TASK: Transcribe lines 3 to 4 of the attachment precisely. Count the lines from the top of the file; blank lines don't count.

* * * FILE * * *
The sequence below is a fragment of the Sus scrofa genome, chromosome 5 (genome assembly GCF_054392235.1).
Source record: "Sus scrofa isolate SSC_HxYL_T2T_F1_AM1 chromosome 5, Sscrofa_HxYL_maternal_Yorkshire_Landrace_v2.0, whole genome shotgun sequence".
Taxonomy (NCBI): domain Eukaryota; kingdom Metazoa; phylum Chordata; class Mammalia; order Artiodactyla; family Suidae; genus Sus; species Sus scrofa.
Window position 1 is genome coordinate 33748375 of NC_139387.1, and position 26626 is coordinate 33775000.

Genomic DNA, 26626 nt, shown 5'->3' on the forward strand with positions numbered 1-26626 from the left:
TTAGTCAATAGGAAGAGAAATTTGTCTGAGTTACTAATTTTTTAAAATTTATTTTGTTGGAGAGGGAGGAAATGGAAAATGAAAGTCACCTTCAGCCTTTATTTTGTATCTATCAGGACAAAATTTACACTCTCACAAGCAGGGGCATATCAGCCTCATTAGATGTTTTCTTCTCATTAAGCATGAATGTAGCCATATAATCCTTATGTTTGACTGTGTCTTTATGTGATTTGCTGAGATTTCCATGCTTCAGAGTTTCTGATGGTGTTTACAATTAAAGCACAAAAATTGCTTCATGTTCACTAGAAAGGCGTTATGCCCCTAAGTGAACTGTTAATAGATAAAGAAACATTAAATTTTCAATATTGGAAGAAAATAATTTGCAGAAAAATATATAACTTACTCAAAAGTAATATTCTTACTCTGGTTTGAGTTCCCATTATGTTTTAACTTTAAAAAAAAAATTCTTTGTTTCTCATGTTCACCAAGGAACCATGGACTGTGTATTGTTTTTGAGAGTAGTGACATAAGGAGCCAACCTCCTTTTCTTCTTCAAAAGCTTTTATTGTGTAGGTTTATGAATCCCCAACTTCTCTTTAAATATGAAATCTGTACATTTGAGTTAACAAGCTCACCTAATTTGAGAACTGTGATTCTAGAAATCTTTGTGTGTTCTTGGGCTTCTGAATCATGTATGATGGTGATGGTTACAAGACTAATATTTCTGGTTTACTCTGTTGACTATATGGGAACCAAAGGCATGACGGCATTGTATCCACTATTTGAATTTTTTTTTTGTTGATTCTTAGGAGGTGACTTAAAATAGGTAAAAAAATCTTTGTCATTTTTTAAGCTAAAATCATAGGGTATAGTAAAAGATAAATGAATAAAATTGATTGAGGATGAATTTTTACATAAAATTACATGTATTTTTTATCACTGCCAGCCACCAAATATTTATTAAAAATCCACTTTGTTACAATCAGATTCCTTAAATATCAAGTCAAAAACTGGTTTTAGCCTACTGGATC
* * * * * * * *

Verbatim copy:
Taxonomy (NCBI): domain Eukaryota; kingdom Metazoa; phylum Chordata; class Mammalia; order Artiodactyla; family Suidae; genus Sus; species Sus scrofa.
Window position 1 is genome coordinate 33748375 of NC_139387.1, and position 26626 is coordinate 33775000.